Carlo Carrà

The Galleria in Milan


Study for The Galleria in Milan


Interventionist Demonstration




The Engineer’s Mistress



Carrà was born in Quargnento (Alessandria) in 1881. At the age of twelve he worked as a mural decorator, and in 1906, he enrolled at the Accademia di Brera in Milan, where he studied under Cesare Tallone. His work of this time revealed the influence of Italian Divisionism, combined with the nineteenth-century Lombard Naturalism. Carrà met Boccioni and Russolo in 1908 with whom he signed the Manifesto of Futurist Painters, and the Technical Manifesto of Futurist Painting. His radical political and artistic interests were combined in the monumental painting Funeral of the Anarchist Galli, which he reworked after a trip to Paris in the fall of 1911, when he came into direct contact with Cubism. With Ardengo Soffici, he contributed to the Futurist periodical Lacerba.

In 1914, Carrà was back in Paris where he met Apollinaire and Picasso. At that time, he started to work in the medium of collage and words-in-freedom, and endorsed the Italian Interventionist movement in his book Guerrapittura of 1915. By 1916, Carrà had rejected many of the nihilistic premises of Futurism. In essays such as Parlata su Giotto, and Paolo Uccello costruttore, he exalted the art of the Italian Trecento and Quattrocento primitives. In 1917, he met Giorgio de Chirico in Ferrara and adapted his metaphysical iconography and compositional techniques to a series of still lifes and interiors. In 1918, Carrà, de Chirico, and his brother Alberto Savinio joined the magazine Valori Plastici. The following year, he published his book Pittura metafisica, which celebrated the transcendent properties of pure form and commonplace objects.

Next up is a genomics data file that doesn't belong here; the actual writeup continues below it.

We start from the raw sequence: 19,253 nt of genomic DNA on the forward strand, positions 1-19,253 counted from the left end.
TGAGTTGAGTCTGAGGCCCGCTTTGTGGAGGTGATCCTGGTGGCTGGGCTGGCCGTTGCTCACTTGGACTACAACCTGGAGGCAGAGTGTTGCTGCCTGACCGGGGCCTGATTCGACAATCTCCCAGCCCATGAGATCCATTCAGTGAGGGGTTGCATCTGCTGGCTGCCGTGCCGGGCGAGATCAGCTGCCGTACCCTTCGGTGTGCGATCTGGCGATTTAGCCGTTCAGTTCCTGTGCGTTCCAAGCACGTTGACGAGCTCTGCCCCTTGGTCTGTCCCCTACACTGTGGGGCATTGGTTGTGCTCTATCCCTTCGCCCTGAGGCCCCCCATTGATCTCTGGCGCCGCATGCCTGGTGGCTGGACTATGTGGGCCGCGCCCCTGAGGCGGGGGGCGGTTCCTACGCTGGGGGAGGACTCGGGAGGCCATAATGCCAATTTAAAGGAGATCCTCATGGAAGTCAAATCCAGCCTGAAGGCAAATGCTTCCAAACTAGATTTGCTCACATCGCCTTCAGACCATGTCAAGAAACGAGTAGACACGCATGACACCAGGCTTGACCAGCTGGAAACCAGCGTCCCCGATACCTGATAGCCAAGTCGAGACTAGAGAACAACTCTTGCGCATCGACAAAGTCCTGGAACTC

Carrà theoretical position, grounded in a post-war "return to order," signaled his break with the classicism of de Chirico. After a short-lived phase of Magic Realism, by the mid-twenties, Carrà had evolved his mature style that combined archaizing figures with an atmospheric brushwork, redolent of nineteenth century Impressionist Naturalism. In the 1920s, he participated in the two exhibitions of the Novecento italiano, and signed Mario Sironi's Manifesto of Mural Painting in 1933. In 1941 he was appointed professor of painting at the Accademia di Brera. In 1945 he published his autobiography La mia vita. Carrà died in Milan in 1966.

credits: Hangar Design Group